In Uganda, it’s typical for court cases to proceed at a snails pace, with months passing between small bursts of activity. Cases often languish for years. So it was a significant surprise when the Court’s first act came late last week with a snap call for both sides to present their cases on Wednesday and Thursday, which caught a lot of people off guard. State Attorney Patricia Mutesi complained that she wasn’t prepared to proceed with her arguments and asked for a delay, but the court rejected that request. It heard testimony Wednesday and Thursday, and delivered its decision today. That lightning-quick movement is practically unprecedented, leading many to speculate on the politics behind the court’s dramatic move. Museveni is planning to travel to Washington, D.C. next week to attend a summit of African leaders.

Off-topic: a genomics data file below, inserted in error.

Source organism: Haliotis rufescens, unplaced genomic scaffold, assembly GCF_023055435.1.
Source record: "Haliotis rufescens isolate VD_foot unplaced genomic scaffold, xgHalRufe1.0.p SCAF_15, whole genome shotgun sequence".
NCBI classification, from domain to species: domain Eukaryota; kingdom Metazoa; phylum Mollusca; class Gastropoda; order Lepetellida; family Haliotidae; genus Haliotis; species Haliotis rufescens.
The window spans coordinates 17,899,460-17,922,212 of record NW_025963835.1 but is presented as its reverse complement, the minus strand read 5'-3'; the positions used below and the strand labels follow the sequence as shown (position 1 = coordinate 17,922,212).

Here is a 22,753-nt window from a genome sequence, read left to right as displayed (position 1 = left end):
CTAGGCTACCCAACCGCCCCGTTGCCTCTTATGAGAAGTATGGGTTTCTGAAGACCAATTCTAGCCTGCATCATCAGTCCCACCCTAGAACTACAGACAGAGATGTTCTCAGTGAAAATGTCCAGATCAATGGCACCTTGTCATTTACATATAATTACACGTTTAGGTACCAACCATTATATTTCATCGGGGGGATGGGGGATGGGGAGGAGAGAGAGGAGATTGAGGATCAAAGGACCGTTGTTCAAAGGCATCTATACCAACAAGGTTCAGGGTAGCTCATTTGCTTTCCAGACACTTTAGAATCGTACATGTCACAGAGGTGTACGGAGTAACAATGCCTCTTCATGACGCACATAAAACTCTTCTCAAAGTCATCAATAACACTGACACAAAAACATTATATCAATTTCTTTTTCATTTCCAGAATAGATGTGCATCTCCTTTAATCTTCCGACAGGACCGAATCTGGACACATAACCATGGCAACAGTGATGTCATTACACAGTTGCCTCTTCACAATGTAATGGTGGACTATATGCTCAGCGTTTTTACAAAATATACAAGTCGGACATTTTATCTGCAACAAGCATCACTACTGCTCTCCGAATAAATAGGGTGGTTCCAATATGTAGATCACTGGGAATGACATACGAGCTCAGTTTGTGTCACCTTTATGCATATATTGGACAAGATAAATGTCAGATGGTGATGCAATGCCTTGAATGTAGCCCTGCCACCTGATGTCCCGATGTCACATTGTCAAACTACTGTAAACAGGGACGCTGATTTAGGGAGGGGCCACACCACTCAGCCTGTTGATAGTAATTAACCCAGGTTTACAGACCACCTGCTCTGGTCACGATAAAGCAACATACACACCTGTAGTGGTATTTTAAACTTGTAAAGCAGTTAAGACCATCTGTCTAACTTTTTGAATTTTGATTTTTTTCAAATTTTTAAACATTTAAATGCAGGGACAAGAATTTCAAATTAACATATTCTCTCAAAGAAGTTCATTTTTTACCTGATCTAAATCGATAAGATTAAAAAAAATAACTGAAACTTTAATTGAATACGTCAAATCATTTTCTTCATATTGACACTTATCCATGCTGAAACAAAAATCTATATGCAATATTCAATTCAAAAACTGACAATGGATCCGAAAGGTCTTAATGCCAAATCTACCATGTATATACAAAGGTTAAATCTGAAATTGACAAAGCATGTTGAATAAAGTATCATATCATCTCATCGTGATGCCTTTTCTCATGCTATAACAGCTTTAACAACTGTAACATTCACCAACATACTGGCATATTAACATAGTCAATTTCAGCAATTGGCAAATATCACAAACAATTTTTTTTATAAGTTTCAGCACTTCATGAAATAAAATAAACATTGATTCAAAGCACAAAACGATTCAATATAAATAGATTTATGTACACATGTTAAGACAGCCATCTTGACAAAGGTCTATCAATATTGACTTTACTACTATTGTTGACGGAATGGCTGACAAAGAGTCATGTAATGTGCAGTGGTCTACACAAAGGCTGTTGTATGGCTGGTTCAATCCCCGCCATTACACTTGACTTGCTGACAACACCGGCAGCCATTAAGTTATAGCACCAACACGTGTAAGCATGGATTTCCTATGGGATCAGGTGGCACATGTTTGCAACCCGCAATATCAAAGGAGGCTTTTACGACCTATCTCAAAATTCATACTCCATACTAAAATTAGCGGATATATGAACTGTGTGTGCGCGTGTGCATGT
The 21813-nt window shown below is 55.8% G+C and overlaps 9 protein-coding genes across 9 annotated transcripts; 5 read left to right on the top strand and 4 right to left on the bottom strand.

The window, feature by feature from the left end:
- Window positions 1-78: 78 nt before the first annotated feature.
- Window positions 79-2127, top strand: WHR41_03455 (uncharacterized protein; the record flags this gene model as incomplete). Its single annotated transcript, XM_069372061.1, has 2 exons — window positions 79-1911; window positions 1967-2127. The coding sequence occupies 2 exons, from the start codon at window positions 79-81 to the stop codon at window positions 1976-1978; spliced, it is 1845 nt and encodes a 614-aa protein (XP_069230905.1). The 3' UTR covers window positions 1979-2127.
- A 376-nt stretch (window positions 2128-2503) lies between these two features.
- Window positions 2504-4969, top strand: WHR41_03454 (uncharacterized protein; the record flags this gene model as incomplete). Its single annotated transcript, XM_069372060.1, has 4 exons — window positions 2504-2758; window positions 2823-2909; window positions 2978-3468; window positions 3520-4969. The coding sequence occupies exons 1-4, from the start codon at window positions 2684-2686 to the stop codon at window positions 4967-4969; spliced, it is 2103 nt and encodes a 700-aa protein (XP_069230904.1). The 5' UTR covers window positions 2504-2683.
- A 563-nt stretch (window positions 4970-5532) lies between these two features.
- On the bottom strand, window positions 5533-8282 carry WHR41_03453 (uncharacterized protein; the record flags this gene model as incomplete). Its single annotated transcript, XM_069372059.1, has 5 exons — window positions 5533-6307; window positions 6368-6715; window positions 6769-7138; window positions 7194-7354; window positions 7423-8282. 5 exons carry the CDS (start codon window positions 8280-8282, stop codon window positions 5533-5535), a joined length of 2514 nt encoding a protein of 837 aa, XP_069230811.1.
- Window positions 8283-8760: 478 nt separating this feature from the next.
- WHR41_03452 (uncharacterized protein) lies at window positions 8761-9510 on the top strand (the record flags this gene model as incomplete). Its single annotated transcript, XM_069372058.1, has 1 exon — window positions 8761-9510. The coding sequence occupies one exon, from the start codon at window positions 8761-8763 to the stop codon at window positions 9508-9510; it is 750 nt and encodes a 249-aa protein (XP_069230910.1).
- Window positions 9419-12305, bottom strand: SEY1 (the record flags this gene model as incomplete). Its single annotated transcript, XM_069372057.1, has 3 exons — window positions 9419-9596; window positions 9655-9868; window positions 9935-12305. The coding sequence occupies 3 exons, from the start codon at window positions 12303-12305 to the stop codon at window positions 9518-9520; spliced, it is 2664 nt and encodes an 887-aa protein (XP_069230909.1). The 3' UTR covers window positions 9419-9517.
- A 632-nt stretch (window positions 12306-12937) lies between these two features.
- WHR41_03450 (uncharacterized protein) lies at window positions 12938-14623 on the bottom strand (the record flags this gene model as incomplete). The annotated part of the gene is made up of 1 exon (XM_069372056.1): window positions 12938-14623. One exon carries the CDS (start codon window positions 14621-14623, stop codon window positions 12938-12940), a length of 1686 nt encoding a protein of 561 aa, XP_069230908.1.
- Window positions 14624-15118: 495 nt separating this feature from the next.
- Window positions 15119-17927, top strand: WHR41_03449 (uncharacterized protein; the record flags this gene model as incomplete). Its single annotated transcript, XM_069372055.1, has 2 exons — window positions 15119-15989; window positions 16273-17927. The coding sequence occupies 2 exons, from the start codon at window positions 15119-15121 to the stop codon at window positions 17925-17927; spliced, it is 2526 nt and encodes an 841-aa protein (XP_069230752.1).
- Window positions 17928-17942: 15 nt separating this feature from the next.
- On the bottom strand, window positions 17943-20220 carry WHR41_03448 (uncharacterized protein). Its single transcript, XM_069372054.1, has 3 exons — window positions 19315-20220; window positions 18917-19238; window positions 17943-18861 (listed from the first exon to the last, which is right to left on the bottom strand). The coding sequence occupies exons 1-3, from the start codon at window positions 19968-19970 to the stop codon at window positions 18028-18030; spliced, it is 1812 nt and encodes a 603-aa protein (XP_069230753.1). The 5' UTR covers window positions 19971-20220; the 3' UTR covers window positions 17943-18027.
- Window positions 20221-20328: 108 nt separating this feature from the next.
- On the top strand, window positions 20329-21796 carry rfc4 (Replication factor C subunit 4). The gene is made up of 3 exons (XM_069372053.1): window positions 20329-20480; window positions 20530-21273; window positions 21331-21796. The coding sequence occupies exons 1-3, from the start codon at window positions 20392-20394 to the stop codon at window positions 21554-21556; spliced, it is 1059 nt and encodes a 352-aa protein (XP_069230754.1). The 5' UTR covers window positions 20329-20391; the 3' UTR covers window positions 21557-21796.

LGBT and human rights activists say they expect the Anti-Homosexuality Bill to be reintroduced in Parliament again, but it would mean starting the entire process over again, including motions to seek permission to introduce the bill, a certificate of financial implication from the government, and committee hearings. That certificate of financial implication is likely the most logical step for Museveni to step in to quash the bill. When the bill was first introduced, the certificate certified that there were no financial implications, but with several countries suspending or canceling foreign aid to Uganda over the AHB, the financial toll of reintroducing the bill is now known to be enormous. It is believed that foreign aid makes up from twenty to thirty percent of Uganda’s GDP, and about twenty percent of the government’s budget.